All four cities that fought to host the 2016 Summer Olympics _ Chicago, Rio de Janeiro, Madrid and Tokyo _ had multibillion-dollar budgets for the games. And each said the event would bring billions more to their economies.
Just how much money will the 2016 Summer Games bring in for Rio de Janeiro? It's not an easy puzzle. The economic benefit of an Olympic Games _ if there is one _ depends entirely on whom you ask and how they decide to calculate the numbers.
Q: How much does it cost to put on an Olympics?
A: With a projected cost of $14.4 billion, Rio de Janeiro had the highest budget of any of the four cities competing for the 2016 summer games.
But Olympic budget projections, which are made before the games are awarded by the International Olympic Committee, are often eclipsed once construction begins and unanticipated expenses mount.
"It's an enormous undertaking," said David Carter, a professor of sports marketing at the University of Southern California. "Even when these cities are thoroughly prepared and have a compelling bid, the logistics of pulling it off and working with local, regional and international governments is no easy task."
In London, which is hosting the 2012 Summer Games, the budget is now just shy of $15 billion. That's roughly quadruple projections from four years ago.
Q: Is there an economic benefit that comes with all those costs?
A: Predicting how much money the games will make for a city, a region and even a nation is an inexact art, but there is a method to it.
Economists, organizers and forecasts use complex calculations to predict everything from how many people will visit to how much money they'll spend on food and souvenirs. An Olympics-sized event is even more complicated, because it also includes spending on big construction projects. Unlike a Super Bowl where the impact is generally concentrated in several days, the effect of an Olympic games can last years.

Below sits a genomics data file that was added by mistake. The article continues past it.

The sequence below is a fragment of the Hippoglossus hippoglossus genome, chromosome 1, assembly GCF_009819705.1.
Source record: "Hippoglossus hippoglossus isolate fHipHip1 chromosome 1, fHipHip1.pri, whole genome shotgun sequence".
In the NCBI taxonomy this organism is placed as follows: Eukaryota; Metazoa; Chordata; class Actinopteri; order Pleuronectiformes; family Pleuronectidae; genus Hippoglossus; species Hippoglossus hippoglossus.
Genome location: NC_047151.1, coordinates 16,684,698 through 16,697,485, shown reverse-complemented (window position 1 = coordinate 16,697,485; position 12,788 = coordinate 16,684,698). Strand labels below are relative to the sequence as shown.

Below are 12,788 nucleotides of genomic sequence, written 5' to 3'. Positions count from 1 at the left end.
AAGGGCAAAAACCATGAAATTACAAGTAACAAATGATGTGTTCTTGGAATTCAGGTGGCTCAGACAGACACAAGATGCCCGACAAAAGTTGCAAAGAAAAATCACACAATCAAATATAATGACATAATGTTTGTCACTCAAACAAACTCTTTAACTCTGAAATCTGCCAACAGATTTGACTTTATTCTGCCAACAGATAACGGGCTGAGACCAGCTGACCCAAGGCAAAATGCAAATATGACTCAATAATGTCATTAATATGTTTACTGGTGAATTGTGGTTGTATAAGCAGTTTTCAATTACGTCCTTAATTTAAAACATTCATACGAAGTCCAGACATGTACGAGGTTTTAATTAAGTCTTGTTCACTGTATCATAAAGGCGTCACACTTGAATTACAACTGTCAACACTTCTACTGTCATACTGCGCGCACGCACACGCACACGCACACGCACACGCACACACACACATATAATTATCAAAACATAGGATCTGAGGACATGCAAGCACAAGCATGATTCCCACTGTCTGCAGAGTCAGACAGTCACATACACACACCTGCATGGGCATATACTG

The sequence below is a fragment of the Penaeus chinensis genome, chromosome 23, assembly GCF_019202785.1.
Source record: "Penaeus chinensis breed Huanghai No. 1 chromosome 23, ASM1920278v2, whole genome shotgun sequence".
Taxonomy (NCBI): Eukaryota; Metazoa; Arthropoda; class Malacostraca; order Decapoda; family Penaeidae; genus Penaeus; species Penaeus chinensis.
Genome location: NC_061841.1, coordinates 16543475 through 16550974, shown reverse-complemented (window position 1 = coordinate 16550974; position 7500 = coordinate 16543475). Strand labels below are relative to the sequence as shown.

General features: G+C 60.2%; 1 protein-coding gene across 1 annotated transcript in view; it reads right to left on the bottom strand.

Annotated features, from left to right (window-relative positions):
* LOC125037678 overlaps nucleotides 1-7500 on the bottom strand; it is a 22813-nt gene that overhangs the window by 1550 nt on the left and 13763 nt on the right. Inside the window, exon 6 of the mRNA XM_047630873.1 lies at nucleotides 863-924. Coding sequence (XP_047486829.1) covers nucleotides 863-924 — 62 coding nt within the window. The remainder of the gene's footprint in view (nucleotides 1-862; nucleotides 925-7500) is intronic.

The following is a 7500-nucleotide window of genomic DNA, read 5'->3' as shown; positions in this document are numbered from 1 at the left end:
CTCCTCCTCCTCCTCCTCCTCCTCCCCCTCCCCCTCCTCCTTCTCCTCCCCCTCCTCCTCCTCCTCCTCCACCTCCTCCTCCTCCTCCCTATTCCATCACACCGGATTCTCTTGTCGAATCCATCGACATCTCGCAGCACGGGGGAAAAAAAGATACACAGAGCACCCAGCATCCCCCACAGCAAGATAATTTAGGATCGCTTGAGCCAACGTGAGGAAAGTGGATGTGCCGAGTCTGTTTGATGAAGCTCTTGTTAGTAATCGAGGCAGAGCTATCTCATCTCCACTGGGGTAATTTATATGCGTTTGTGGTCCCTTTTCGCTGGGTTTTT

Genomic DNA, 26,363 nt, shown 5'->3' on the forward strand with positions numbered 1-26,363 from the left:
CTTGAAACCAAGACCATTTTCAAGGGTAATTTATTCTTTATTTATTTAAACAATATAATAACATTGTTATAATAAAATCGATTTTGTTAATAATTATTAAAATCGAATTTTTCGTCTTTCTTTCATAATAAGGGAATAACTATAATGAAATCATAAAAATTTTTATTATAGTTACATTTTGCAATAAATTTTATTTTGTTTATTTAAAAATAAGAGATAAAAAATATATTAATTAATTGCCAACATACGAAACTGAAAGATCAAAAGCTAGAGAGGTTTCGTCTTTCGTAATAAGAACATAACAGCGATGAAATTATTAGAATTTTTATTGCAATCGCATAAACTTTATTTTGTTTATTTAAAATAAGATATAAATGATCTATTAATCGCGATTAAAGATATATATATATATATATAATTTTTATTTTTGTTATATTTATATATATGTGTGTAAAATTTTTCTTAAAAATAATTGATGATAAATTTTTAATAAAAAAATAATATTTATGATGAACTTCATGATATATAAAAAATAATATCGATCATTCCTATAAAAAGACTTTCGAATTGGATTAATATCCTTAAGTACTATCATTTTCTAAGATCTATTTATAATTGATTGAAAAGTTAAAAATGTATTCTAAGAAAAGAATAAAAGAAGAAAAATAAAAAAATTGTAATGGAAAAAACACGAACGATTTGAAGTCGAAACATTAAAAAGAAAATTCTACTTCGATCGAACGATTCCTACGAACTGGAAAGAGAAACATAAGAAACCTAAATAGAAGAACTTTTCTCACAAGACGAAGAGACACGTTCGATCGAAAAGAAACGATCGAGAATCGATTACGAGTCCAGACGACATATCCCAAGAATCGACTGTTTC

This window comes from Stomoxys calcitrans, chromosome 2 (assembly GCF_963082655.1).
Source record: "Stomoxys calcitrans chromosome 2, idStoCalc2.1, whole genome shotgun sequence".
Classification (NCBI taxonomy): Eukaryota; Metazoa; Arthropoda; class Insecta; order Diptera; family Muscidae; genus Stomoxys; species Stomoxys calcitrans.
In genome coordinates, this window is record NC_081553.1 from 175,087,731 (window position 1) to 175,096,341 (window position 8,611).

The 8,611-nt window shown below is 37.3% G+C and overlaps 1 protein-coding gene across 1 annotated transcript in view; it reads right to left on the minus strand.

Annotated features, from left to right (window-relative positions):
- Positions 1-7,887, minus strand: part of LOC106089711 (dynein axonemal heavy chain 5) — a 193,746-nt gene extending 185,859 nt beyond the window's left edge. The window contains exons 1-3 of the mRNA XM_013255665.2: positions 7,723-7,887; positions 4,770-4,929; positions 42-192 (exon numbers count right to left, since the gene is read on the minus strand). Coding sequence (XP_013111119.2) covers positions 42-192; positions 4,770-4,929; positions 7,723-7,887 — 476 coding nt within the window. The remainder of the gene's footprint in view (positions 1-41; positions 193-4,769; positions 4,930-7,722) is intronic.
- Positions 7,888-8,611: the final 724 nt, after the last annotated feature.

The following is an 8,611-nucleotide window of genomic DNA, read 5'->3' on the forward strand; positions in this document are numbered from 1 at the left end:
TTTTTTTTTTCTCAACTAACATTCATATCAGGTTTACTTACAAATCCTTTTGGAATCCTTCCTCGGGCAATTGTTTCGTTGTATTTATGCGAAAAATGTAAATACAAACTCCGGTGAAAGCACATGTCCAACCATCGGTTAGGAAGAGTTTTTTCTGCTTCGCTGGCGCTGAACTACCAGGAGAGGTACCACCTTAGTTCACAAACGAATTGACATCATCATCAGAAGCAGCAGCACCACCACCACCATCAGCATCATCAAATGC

An estimate by the University Of Sao Paulo Institute of Administration that's cited by the Rio de Janeiro Olympic committee pegs the economic boost at about $57 billion.
Q: How are those figures compiled?
A: Calculating economic impact starts with the premise that a certain number of people will likely visit, and that they'll spend a certain amount of money each day.
Using those figures, economists then factor in what's called a multiplier _ because every dollar spent creates a domino effect that ripples through the rest of an economy.
That means if more visitors are in Rio de Janeiro and taking more cab rides, taxi drivers presumably will earn more tips. The more tip money in their pockets means more money they can spend on themselves or their family, which in turn stimulates everything from sales of groceries to electronic gadgets.
When Rio officials made their $57 billion estimate, they said every dollar spent could generate more than three more by 2027.
But University of Chicago economist Allen Sanderson, an expert on the the impact of sports on local economies, said each dollar spent for the Rio games would generate just 50 cents more in indirect spending throughout Brazil.